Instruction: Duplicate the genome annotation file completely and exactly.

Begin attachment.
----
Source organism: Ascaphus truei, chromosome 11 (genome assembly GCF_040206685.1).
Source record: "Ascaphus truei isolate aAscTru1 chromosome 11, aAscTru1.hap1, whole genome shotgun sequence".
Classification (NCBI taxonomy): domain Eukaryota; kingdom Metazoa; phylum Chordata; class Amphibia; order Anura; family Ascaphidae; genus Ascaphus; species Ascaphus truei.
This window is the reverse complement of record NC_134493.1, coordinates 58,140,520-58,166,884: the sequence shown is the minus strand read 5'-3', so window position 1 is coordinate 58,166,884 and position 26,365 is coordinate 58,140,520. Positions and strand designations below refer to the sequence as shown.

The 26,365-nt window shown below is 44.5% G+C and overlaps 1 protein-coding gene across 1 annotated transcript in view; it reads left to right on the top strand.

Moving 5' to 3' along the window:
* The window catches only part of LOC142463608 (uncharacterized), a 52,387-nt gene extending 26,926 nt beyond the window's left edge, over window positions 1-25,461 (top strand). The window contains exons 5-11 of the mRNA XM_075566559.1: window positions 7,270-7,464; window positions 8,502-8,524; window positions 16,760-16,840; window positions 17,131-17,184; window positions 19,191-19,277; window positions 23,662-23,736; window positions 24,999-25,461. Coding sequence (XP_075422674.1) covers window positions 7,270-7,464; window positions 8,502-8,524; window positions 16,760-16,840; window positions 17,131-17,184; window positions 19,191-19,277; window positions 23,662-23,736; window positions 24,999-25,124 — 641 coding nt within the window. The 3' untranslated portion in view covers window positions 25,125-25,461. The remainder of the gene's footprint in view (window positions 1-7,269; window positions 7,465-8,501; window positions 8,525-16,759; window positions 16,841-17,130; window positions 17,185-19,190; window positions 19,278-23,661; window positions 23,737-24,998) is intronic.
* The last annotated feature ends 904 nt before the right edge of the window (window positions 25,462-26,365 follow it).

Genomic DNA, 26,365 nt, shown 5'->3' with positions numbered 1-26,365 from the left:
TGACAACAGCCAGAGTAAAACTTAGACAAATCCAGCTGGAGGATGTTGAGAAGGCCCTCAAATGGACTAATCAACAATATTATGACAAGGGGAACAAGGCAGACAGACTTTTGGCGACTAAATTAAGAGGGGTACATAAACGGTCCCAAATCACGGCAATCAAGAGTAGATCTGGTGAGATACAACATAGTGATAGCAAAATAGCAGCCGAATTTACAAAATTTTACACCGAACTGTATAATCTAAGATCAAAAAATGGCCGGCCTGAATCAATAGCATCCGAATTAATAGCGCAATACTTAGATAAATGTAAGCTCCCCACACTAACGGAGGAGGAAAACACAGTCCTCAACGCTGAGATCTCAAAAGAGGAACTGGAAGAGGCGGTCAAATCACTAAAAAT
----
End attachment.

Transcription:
Source organism: Ascaphus truei, chromosome 11 (genome assembly GCF_040206685.1).
Source record: "Ascaphus truei isolate aAscTru1 chromosome 11, aAscTru1.hap1, whole genome shotgun sequence".
Classification (NCBI taxonomy): domain Eukaryota; kingdom Metazoa; phylum Chordata; class Amphibia; order Anura; family Ascaphidae; genus Ascaphus; species Ascaphus truei.
This window is the reverse complement of record NC_134493.1, coordinates 58,140,520-58,166,884: the sequence shown is the minus strand read 5'-3', so window position 1 is coordinate 58,166,884 and position 26,365 is coordinate 58,140,520. Positions and strand designations below refer to the sequence as shown.

The 26,365-nt window shown below is 44.5% G+C and overlaps 1 protein-coding gene across 1 annotated transcript in view; it reads left to right on the top strand.

Moving 5' to 3' along the window:
* The window catches only part of LOC142463608 (uncharacterized), a 52,387-nt gene extending 26,926 nt beyond the window's left edge, over window positions 1-25,461 (top strand). The window contains exons 5-11 of the mRNA XM_075566559.1: window positions 7,270-7,464; window positions 8,502-8,524; window positions 16,760-16,840; window positions 17,131-17,184; window positions 19,191-19,277; window positions 23,662-23,736; window positions 24,999-25,461. Coding sequence (XP_075422674.1) covers window positions 7,270-7,464; window positions 8,502-8,524; window positions 16,760-16,840; window positions 17,131-17,184; window positions 19,191-19,277; window positions 23,662-23,736; window positions 24,999-25,124 — 641 coding nt within the window. The 3' untranslated portion in view covers window positions 25,125-25,461. The remainder of the gene's footprint in view (window positions 1-7,269; window positions 7,465-8,501; window positions 8,525-16,759; window positions 16,841-17,130; window positions 17,185-19,190; window positions 19,278-23,661; window positions 23,737-24,998) is intronic.
* The last annotated feature ends 904 nt before the right edge of the window (window positions 25,462-26,365 follow it).

Genomic DNA, 26,365 nt, shown 5'->3' with positions numbered 1-26,365 from the left:
TGACAACAGCCAGAGTAAAACTTAGACAAATCCAGCTGGAGGATGTTGAGAAGGCCCTCAAATGGACTAATCAACAATATTATGACAAGGGGAACAAGGCAGACAGACTTTTGGCGACTAAATTAAGAGGGGTACATAAACGGTCCCAAATCACGGCAATCAAGAGTAGATCTGGTGAGATACAACATAGTGATAGCAAAATAGCAGCCGAATTTACAAAATTTTACACCGAACTGTATAATCTAAGATCAAAAAATGGCCGGCCTGAATCAATAGCATCCGAATTAATAGCGCAATACTTAGATAAATGTAAGCTCCCCACACTAACGGAGGAGGAAAACACAGTCCTCAACGCTGAGATCTCAAAAGAGGAACTGGAAGAGGCGGTCAAATCACTAAAAAT